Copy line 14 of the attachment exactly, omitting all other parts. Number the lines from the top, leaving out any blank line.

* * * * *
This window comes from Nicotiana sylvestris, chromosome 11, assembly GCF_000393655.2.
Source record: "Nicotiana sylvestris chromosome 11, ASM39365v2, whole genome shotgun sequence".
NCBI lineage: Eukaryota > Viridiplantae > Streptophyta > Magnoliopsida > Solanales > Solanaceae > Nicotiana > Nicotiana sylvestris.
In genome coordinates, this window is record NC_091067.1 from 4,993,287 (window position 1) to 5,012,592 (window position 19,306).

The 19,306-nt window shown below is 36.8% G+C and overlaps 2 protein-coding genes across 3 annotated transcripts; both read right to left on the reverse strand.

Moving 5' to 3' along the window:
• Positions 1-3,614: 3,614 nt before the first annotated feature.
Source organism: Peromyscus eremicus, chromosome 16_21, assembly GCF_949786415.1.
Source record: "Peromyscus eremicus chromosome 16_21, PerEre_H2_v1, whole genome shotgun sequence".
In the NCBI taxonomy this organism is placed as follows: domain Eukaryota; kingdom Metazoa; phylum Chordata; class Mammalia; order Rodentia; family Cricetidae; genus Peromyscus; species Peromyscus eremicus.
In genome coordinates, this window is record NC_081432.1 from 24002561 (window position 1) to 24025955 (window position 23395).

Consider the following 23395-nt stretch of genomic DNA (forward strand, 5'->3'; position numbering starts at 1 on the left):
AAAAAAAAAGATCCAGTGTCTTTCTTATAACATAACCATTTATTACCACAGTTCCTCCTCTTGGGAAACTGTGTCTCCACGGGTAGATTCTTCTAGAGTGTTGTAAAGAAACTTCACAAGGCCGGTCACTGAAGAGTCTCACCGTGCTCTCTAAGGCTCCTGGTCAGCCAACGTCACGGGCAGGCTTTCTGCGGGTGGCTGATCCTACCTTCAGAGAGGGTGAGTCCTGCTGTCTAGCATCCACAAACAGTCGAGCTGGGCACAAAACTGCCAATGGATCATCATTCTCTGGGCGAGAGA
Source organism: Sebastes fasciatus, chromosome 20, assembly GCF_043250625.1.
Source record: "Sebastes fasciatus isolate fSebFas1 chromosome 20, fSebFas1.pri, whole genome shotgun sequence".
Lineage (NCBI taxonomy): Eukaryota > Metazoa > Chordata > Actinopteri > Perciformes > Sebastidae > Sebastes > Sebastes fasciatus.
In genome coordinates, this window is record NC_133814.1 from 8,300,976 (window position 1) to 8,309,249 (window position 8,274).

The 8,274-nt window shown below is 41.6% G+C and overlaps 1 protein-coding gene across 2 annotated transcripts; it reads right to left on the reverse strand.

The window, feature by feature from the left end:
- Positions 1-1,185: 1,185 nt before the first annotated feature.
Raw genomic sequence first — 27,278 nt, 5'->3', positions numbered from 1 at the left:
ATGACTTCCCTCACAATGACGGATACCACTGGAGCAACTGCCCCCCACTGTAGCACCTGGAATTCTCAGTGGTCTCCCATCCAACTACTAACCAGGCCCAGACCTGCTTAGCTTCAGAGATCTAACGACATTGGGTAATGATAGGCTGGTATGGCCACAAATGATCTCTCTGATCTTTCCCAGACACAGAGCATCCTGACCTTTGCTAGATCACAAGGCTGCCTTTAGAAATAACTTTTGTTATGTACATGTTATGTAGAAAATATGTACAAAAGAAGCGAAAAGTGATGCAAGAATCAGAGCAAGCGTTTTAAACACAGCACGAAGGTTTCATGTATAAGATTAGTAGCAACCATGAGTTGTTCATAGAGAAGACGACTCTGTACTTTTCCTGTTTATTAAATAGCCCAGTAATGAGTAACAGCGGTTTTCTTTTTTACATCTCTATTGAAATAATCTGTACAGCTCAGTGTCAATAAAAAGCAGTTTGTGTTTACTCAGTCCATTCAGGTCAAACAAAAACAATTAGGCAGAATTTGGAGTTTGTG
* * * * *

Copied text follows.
Source organism: Sebastes fasciatus, chromosome 20, assembly GCF_043250625.1.